Cell: matrix adhesion and hemidesmosomes
In collaboration with Ilene Gipson at the Schepen’s Eye Research Institute and Harvard Medical School, Dr. Stepp and colleagues showed that the α6β4 integrin was an integral membrane component of hemidesmosomes. This was an important discovery for a number of reasons. While the integral membrane components of the desmosomes (desmoglein, desmocoliln) and adherens junctions (E-cadherin) had begun to be characterized, none of the integral membrane components of hemidesmosomes had been identified. Hemidesmosomes mediate cell substrate adhesion between epithelia and basement membrane via keratin intermediate filaments. Dr. Stepp was a post-doctoral fellow in the laboratory of Richard Hynes at MIT in the Cancer Center from 1986-1988 during which The Hynes lab named and characterized the first integrin. Integrins were thought to mediate cell adhesion to substrates via actin microfilaments. Arriving at Harvard and Schepen’s Eye Research Institute with knowledge of integrins, Dr. Stepp observed that α6 integrin was restricted to the basal aspect of the basal cells where hemidesmosomes were located. It’s localization was disrupted during migration and it became restricted to the basal aspect of the basement membrane once again when cell migration ceased and hemidesmosomes were reassembled. Collaborating with Ilene Gipson, Dr. Stepp demonstrated that α6 integrin was present in hemidesmosomes. A paper describing those results was published in PNAS in 1990. It was the first paper to demonstrate an integral membrane component of the hemidesmosome and was the first demonstration in vivo of an integrin within an adhesion complex with known biological relevance. The demonstration of integrins as components of hemidesmosomes helped to launch interest in integrin research.
- Stepp, M.A., Spurr-Michaud, S.J., Tisdale, A., Ellwell, J., and Gipson, I.K.1990. α6ß4 Integrin Heterodimer is a Component of Hemidesmosomes. Proc. Natl. Acad. Sci. USA, 87, 8970-8974. PMID: 2247472. Link
- Giancotti, F.G., Stepp, M.A., Suzuki, S., Engvall, E., Ruoslahti, E. 1992. Proteolytic processing of endogenous and recombinant β4 integrin subunit. J. Cell Biol. 118, 951-959. PMID: 1500432. Link
- Gipson, I.K., Spurr-Michaud, S., Tisdale, A., Elwell, J., Stepp, M.A. 1993. Redistribution of the hemidesmosome components α6β4 integrin and bullous pemphigoid antigens during epithelial wound healing. Exp. Cell Res. 207, 86-98. PMID: 8319775. Link
Development of Models for the Study of Recurrent Epithelial Erosion and Limbal Stem Cell Deficiency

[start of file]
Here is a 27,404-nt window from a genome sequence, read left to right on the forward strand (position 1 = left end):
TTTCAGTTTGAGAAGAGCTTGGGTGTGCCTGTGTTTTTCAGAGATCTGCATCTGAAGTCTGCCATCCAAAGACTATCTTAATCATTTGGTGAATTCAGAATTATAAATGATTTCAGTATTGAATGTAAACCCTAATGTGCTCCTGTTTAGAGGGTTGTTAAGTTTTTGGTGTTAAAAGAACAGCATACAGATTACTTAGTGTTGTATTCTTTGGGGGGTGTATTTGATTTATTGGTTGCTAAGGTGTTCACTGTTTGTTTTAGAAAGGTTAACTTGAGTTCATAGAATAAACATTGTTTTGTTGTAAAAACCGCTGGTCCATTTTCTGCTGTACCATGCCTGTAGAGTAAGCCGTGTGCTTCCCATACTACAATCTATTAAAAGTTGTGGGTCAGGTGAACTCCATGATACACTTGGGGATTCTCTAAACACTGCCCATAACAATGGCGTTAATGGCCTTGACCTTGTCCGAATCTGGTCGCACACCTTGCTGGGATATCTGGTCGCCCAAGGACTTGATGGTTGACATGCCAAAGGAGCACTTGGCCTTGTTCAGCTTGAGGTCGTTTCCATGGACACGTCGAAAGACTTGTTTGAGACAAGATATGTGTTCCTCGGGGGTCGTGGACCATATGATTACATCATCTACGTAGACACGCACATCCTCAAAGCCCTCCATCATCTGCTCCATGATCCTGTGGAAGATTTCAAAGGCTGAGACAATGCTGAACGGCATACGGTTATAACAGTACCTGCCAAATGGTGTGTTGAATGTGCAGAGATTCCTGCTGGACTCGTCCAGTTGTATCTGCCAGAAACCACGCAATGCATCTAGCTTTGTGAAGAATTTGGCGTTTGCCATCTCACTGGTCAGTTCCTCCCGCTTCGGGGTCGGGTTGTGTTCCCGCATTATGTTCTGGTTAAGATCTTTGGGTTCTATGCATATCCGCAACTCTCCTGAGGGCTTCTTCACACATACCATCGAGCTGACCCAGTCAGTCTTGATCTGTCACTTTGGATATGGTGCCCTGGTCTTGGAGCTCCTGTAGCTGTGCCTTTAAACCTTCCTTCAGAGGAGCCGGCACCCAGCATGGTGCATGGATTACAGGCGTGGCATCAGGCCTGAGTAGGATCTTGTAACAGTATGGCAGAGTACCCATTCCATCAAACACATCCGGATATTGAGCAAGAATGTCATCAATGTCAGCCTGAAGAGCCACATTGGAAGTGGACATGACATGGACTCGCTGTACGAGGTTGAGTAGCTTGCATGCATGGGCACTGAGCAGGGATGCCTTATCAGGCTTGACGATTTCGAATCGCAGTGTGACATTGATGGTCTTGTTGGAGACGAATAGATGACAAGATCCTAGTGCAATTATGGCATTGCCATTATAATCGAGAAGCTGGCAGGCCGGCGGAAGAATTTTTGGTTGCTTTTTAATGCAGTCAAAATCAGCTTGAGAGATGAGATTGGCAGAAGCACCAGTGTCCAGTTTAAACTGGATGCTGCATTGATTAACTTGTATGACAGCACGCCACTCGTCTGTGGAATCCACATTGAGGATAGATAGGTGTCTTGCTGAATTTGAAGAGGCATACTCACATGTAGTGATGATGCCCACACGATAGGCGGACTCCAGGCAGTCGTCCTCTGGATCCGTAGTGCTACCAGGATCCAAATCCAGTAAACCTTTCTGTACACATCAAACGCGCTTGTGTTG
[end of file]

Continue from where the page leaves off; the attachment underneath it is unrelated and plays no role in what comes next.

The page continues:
The Stepp Lab developed and characterized a mouse model that continues to advance understanding of corneal homeostasis and wound healing. The model is used to study recurrent epithelial erosions and the model was optimized for the study of limbal stem cell deficiency. It has been adopted and modified by others and is being used in research labs to help advance treatment options for those suffering from corneal pathology. The model was first described in a paper published in 2004 and numerous additional papers from the Stepp Lab and others using this model have followed. Prior to the description of the mouse recurrent erosion model, the only way to study recurrent erosions was using genetically susceptible dog breeds.
- Pal-Ghosh, S., Pajoohesh-Ganji, A., Brown, M., Stepp, M.A. 2004. A mouse model for the study of recurrent corneal epithelial erosions: α9β1 integrin implicated in progression of the disease. Invest. Ophthalmol. Vis. Sci. 45, 1775-1788. PMID: 15161840. Link
- Pal-Ghosh, S., Blanco, T., Tadvalkar, G., Pajoohesh-Ganji, A., Parthasarathy, A., Zieske, J.D., Stepp, M.A. 2011. MMP9 cleavage of the β4 integrin ectodomain leads to recurrent epithelial erosions in mice. J. Cell Sci. 124, 2666-2675. PMID: 21750188. Link
- Stepp, M.A., Zieske, J.D., Trinkaus-Randall, V., Kyne, B.M., Pal-Ghosh, S., Tadvalkar, G., Pajoohesh-Ganji, A. 2014. Wounding the cornea to learn how it heals. Exp. Eye. Res. 121, 178-193. PMID: 24607489. Link
Adult Corneal Epithelial Stem Cells and Corneal Goblet Cells
When the mouse cornea is wounded near the limbus, migration of a population of stem cells and associated niche cells, referred to as compound niches, move onto the corneal surface. Over time they expand in number. Because they express simple epithelial keratins and contain goblet cells, their expansion leads to a condition similar to limbal stem cell deficiency. Conjunctival goblet cells do not migrate onto the cornea nor give rise to the goblet cells that expand on the cornea in this model. Wounds that induce goblet cell expansion do not disrupt the limbal epithelium and its population of progenitor cells. The source of the goblet cells is either the progenitor cells that make up the compound niche or the corneal epithelium itself. In this model, the progenitor cells that give rise to corneal epithelium also generate goblet cells but they only do so when injuries near the limbus occur. The signals that induce differentiation of progenitor cells into goblet cells are not known.